FORT LAUDERDALE, Fla. -- Gov. Ron DeSantis says he welcomes Bahamians to Florida who have passports, visas and a place to stay, but there are no shelters open in the state for those displaced by Hurricane Dorian.
For those who are flying from the Bahamas to Florida and have family or friends to stay with, "that's no harm for us," he said.
But "if you're somebody who needs assistance and you don't have a place to stay (in Florida) ... the Bahamian government would probably prefer folks use some of the resources that are there," he said.
The Trump administration's policy is not to facilitate any special migration to the U.S., DeSantis said.
Florida has helped raise about $3 million in donations from business and individuals for those in the Bahamas, and a total of $11 million in resources is going to the islands from the state, he said.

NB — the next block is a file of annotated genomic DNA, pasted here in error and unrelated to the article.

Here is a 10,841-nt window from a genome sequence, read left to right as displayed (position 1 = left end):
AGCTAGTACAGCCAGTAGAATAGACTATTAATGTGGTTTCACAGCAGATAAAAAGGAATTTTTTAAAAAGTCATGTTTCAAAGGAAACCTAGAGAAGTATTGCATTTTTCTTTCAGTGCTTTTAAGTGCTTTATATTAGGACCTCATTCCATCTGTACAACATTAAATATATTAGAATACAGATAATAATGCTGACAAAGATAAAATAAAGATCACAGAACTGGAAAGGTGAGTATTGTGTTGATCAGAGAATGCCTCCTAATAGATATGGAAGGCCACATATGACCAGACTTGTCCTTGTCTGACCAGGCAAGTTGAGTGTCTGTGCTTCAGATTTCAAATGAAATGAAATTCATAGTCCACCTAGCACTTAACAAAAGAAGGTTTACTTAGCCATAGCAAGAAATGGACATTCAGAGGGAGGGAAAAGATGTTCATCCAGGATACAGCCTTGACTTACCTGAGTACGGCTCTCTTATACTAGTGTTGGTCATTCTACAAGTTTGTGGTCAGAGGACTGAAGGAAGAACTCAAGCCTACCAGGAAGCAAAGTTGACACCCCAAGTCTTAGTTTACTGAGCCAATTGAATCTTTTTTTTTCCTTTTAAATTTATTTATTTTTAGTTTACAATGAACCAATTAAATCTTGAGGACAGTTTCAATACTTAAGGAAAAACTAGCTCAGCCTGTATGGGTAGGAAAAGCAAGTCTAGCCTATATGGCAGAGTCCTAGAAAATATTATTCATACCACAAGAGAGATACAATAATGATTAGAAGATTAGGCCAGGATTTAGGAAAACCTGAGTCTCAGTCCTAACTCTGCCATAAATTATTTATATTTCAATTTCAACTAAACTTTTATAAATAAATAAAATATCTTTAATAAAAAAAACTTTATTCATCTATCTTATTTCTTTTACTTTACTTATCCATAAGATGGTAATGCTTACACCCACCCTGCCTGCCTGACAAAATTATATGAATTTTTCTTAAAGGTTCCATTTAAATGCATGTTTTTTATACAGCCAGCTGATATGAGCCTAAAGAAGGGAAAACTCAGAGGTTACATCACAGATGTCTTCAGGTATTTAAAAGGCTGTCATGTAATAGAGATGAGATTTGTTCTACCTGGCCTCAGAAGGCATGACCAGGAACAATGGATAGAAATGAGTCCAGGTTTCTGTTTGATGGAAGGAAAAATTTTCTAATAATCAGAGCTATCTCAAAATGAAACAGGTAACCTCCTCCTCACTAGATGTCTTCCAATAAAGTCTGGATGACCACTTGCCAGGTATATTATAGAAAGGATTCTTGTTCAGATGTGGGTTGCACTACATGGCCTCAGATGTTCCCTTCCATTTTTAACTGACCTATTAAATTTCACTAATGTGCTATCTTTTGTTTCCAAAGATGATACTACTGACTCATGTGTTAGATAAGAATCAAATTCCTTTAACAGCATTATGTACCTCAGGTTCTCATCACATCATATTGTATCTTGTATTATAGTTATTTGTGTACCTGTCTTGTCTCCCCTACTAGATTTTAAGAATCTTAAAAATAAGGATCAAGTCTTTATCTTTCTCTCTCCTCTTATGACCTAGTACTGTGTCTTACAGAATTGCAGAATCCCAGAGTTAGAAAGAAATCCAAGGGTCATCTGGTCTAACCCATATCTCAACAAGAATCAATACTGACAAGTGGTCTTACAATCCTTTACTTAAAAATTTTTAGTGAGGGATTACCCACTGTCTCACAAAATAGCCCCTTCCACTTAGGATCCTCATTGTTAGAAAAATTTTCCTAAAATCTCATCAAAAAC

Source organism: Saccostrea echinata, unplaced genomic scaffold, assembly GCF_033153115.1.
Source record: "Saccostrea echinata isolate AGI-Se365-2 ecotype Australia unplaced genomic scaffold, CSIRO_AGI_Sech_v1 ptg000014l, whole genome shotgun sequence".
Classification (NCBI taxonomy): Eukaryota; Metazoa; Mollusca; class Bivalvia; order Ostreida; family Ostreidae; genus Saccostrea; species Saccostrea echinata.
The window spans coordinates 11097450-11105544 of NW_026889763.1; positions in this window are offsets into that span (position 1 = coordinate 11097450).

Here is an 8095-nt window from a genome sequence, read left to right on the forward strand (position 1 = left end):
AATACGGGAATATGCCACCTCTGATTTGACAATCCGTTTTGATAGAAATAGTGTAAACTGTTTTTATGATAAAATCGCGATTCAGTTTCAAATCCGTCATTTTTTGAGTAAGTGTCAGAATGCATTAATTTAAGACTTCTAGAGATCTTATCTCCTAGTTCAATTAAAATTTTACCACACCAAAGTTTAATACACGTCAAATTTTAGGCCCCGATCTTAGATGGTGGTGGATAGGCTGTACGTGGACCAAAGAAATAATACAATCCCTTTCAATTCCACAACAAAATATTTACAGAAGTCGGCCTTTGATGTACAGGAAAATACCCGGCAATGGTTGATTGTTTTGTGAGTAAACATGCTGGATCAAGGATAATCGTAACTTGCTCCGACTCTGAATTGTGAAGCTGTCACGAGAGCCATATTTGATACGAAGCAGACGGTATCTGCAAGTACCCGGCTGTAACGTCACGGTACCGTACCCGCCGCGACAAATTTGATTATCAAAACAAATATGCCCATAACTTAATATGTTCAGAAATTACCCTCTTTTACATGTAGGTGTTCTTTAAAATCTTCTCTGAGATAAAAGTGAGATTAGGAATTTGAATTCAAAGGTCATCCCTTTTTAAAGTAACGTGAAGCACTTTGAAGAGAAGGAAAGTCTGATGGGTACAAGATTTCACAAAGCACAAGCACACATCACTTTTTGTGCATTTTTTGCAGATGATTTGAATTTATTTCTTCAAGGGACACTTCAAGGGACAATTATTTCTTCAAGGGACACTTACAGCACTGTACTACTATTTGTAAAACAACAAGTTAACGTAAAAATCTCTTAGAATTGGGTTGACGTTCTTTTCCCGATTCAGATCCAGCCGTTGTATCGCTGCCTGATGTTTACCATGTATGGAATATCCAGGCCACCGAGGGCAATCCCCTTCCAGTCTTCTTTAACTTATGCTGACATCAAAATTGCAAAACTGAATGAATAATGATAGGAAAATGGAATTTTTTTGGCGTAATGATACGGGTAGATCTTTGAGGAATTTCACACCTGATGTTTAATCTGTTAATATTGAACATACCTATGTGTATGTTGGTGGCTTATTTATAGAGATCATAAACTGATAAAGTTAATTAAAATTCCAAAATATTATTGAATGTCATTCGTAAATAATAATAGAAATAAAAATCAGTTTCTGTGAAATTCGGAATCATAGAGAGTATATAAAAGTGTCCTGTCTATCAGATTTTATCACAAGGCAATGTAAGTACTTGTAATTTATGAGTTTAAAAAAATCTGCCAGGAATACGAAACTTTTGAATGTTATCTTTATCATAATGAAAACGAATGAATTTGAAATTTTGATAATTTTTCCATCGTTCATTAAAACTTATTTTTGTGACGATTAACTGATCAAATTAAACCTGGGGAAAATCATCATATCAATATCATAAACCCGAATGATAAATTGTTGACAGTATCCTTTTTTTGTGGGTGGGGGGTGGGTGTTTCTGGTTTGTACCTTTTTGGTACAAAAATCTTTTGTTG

One example: Florida Power & Light Co. is partnering with the state to send 500,000 bottles, a total of 19 trucks full, of bottled water.
FPL has no plans to send utility workers, as it did in Puerto Rico after Hurricane Maria. After Hurricane Maria knocked out power to Puerto Rico in 2017, FPL sent electrical equipment and a 120 line workers for three months in 2018, to help restore the island's electrical system.
Eric Silagy, CEO of Juno Beach-based FPL, said Bahamas doesn't need utility workers at this point. But FPL is coordinating with Pike Corp., which is sending two teams to help restore power to the Bahamas. He said FPL will supply power poles and lines at cost to Pike, and that FPL customers will not be charged.
"This is going to be a rebuilding effort that takes time. Our focus now is on the essentials, what Bahamians need -- food and water," he said.
Tampa Electric Co. is sending line workers and supplies to the Bahamas, but that's because its parent company is Canada-based Emera, which also owns the Grand Bahama Power Co.